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Good morning! Interesting move prior to yesterday’s NFC Wild Card playoff game by Eagles center Jason Kelce, who wore an NNOB jersey for pregame warmups to symbolize the team’s “no-name” underdog status. He did wear a standard nameplate once the game started.
“No-name,” of course, has a strong NFL pedigree — that was the nickname for the defense on the undefeated 1972 Dolphins. But I don’t think the Miami defense ever went NNOB as a solidarity or motivational move. Too bad — it would’ve been a cool way to live up to their nickname.
Speaking of NOBs: With Eagles backup quarterback Josh McCown pressed into action after starter Carson Wentz’s injury, I was really struck by the size of the small-cap “C” on his nameplate. It’s almost as big as the full capital “C”:
In yesterday’s other playoff game, the Saints and Vikings went mono-white vs. mono-purple:
Ewwww. Several notable aspects of this matchup:
• It’s not clear why the Saints chose to wear white at home, something they did only one other time this season — in a Sunday-night game against the Cowboys.
• The Saints wanted to wear their white Color Rash alternate uni instead of the conventional white jersey and the stripe-free pants, but the league reportedly said they couldn’t do that because they had already worn their alternate design three times this season. That makes no sense because, as we discussed here a few weeks ago, at least two teams — the Ravens and Seahawks — wore alternates four times during the regular season. It seems like the NFL is really inconsistent about this stuff.
• It’s also not clear why the Vikings chose to go mono-purple. They did wear their mono-purple alternates — the ones with the yellow numbers and trim — one prior time this season, in Week Eight (and presumably could have worn that uni again yesterday, since they only wore it once in the regular season), but they hadn’t paired their primary purple jerseys and pants — the ones with the white numbers and trim — since 2013! So yesterday was an odd time to go with that look.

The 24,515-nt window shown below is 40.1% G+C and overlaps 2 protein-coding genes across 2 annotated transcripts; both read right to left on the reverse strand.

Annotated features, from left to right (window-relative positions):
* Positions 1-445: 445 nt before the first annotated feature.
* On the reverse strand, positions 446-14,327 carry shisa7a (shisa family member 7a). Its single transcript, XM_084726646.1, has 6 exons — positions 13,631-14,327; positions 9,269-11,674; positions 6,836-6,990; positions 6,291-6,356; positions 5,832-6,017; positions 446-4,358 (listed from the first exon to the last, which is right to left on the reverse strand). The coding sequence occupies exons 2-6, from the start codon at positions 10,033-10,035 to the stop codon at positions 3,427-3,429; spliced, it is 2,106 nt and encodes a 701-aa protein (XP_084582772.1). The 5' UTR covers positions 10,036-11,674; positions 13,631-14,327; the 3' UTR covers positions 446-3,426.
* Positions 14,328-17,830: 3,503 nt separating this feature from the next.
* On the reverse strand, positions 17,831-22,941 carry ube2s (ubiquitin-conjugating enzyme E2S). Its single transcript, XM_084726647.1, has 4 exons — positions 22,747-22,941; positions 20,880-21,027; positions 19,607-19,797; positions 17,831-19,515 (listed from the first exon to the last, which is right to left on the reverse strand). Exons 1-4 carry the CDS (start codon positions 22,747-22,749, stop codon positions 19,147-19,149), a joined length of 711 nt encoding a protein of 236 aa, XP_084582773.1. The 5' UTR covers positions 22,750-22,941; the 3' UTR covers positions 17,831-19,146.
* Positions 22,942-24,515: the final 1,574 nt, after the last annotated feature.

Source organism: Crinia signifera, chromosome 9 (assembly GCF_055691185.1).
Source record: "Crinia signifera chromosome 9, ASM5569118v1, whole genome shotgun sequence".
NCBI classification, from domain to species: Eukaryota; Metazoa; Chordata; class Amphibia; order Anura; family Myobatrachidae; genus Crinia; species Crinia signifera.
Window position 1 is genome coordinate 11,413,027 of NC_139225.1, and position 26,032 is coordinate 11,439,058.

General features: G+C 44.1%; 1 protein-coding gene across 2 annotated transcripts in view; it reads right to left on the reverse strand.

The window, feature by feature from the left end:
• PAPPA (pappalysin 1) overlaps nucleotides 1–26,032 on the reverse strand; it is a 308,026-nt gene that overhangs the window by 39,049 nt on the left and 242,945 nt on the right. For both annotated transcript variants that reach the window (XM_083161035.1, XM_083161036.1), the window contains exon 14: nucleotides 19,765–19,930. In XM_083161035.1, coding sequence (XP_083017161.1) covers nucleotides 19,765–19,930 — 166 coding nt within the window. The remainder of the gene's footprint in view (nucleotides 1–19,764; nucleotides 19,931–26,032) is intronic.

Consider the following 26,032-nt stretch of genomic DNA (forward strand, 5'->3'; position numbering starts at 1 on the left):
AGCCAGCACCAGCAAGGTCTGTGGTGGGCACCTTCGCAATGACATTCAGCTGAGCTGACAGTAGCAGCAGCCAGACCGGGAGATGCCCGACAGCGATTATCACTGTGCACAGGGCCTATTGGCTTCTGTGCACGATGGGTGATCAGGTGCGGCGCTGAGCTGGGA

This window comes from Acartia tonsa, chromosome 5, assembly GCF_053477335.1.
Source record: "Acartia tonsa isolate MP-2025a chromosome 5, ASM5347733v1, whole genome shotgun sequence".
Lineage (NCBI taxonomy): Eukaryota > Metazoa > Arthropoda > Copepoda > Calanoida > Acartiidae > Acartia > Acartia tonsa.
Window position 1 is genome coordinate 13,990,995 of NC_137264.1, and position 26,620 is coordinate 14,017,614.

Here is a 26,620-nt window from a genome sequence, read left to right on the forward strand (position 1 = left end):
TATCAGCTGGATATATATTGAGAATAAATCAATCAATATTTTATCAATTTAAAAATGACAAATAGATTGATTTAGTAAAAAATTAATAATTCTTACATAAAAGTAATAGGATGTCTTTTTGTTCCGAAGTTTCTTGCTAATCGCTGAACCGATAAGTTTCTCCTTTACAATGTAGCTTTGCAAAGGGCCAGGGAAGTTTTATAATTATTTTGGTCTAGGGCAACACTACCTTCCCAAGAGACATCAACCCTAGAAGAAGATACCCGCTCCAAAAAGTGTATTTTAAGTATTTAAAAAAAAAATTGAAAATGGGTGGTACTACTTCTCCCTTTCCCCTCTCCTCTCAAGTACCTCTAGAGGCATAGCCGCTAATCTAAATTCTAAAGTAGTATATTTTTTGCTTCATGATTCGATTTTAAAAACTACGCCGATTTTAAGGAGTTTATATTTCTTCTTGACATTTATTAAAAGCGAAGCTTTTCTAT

• The Vikings are the lowest seed in the NFC, so their route to the Super Bowl is unlikely at best. Still, with the Ravens currently favored in the AFC, it must be said: My worst nightmare — a purple-vs.-purple matchup in the big game — is still possible. One more reason to root for the 49ers when they host the Vikings this Saturday!
FA Cup Roundup
By Jamie Rathjen
The third round of English soccer’s FA Cup, when teams from the top two tiers enter, took place over the weekend and brought its usual share of uni-related developments. Most notable was Chelsea’s 1970 blue and yellow throwback, which was originally worn for the replay of the FA Cup final in that year. The Museum of Jerseys blog has an excellent new post on how the kit came to have yellow accents instead of white. It appears possible for Chelsea to continue to wear the throwback for the rest of their FA Cup games this season, but it’s unclear if they plan to do so.
In other items from the third round: